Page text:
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Romantic-comedy opera in four acts
Libretto by W. Friedrich
World premiere November 25 1847, Kärntner Theater, Vienna
First performance of this production October 16 2016
Sung in German with German & English surtitles
Introductory talks, in German, in the Holzfoyer half an hour before performances begin
Lady Harriet Durham Kateryna Kasper / Juanita Lascarro
Nancy Katharina Magiera
Lord Tristan Mickleford Iain MacNeil (November) / Barnaby Rea
Lyonel AJ Glueckert
Plumkett Gordon Bintner
The Judge of Richmond Franz Mayer
ACT I Lady Harriet, maid of honour to the Queen of England, is bored. Her assistant and confidante Nancy advises her to fall in love. Lord Tristan Mickleford, who's officially courting her, is clearly not a very promising candidate. The sound of girls singing on their way to Richmond Market gives Harriet an idea: she will mingle, incognito, with the visitors at the fair, Nancy and a reluctant Tristan must go with her. Richmond Market is lively. Plumkett and his stepbrother Lyonel, whose descent is unclear, are there too. A mysterious ring, which Lyonel inherited from his father, promises to rescue him if he should ever find himself in trouble. According to tradition, the rules of which are announced by the judge, girls are committed to an employer once they have accepted an advance on their wages. Harriet, Nancy and „farmer Bob“, alias Tristan, appear in folkloristic attire. Plumkett and Lyonel are immediately attracted to the two women. After plucking up courage to speak to them, everything moves quickly: the two women accept the money, just for fun; but find themselves committed to work as servants for a year. Tristan can't do anything to help: the judge seals the deal. ACT II All four are have arrived at the gentlemen's home – a somewhat provisional dwelling. The two women, calling themselves „Martha“ and „Julia“, are clearly unable to carry out any kind of domestic chore. When, at Lyonel's request, the Lady sings „The Last Rose of Summer“, he is lost: he immediately asks for her hand in marriage, which she turns down. Lyonel doesn't understand her mocking rejection. It's midnight, time for bed. Lord Tristan helps the women escape through a window. Lyonel and Plumkett can't catch them. interval - ACT III In the countryside, a few weeks later: Plumkett praises the merits of porter's ale. He then sees Nancy, who manages to get away from him with help from a group of loud girlfriends. Lyonel is bemoaning how much he suffers since the disappearance of his adored „Martha“ when he suddenly sees her: the Lady, taking part in a country outing for the nobility, has briefly distanced herself from her friends. Lyonel professes his love for her again, but she disowns him. When Lord Tristan and the other aristocrats get nearer she declares that Lyonel, who is insisting that she owe him an explanation, is mad. Lyonel is arrested. Deeply hurt, he gives his friend Plumkett his father's ring, in the hope that it really might save him. The Lady regrets her behaviour; she secretly loves Lyonel as much as he loves her. ACT IV The ring empowers the Queen to proclaim that Lyonel is the son of the Count of Derby, who was wrongfully banished and died incognito. Because of his aristocratic ancestry, nothing now stands in the way of a union between the Lady and Lyonel; she seeks him out and asks him to forgive her. But Lyonel cannot forget the way she insulted him, and refuses to take her hand. The Lady, now horribly aware of her snobbery, tries to think of a way to convince Lyonel of the sincerity of her feelings. Meanwhile, Nancy and Plumkett are hitting it off nicely. Lyonel is surprised to see the Lady, now as „Martha“ again, at a Richmond Market themed party. This time she gladly acknowledges him. So, they become a couple after all. Nancy and Plumkett complete the Happy Ending.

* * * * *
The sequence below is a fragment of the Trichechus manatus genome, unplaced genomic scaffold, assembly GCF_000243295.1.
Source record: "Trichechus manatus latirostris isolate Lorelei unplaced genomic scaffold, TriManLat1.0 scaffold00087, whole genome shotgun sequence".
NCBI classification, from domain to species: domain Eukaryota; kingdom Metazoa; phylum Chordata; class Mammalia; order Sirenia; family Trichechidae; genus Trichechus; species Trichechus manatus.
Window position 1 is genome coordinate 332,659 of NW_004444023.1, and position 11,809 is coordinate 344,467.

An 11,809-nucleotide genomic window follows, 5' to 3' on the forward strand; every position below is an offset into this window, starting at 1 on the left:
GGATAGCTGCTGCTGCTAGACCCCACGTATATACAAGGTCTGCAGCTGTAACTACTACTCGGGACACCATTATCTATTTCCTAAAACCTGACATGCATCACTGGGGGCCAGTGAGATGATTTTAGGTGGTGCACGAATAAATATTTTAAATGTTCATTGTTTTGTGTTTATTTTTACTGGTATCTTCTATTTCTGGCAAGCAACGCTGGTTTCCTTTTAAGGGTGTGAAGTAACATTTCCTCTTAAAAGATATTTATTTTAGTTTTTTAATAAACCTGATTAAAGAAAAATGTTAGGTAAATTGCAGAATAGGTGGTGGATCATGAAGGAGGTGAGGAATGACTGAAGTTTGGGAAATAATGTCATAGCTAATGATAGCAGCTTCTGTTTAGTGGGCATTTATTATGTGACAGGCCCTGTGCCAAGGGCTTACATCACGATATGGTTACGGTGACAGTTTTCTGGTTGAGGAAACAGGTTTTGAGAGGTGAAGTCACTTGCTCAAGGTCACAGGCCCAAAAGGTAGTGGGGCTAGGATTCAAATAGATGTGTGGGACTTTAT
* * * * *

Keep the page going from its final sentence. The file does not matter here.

A hit from yesteryear comes up fresh as a daisy: This wonderfully received 2016 production of Martha (live recording available – OehmsClassics) proves how entertaining opera can be – and how the problems of figures on stage immediately touch the audience's heart. Martha is romantic and funny. In recent years this once very successful jewel had almost vanished from the stage. Unfairly! Its about things that are relevant today; because »Richmond Market«, which appears in the full name of the work, is nothing less than a marriage market. The jokes and emotions around the love stories between Lady Harriet Durham, the Queen's lady in waiting, and farmer Lyonel, unravel almost casually. They meet when the Lady, on a whim, and her confidante Nancy go off to market offering their services as maids and are forced to get to know each other better when Lyonel and his step-brother Plumkett take the two supposed maids »Martha« and »Julia« back to their farm. The resulting complications find eloquent expression in Flotow's music, which combines French elegance, Italian lustre and romance.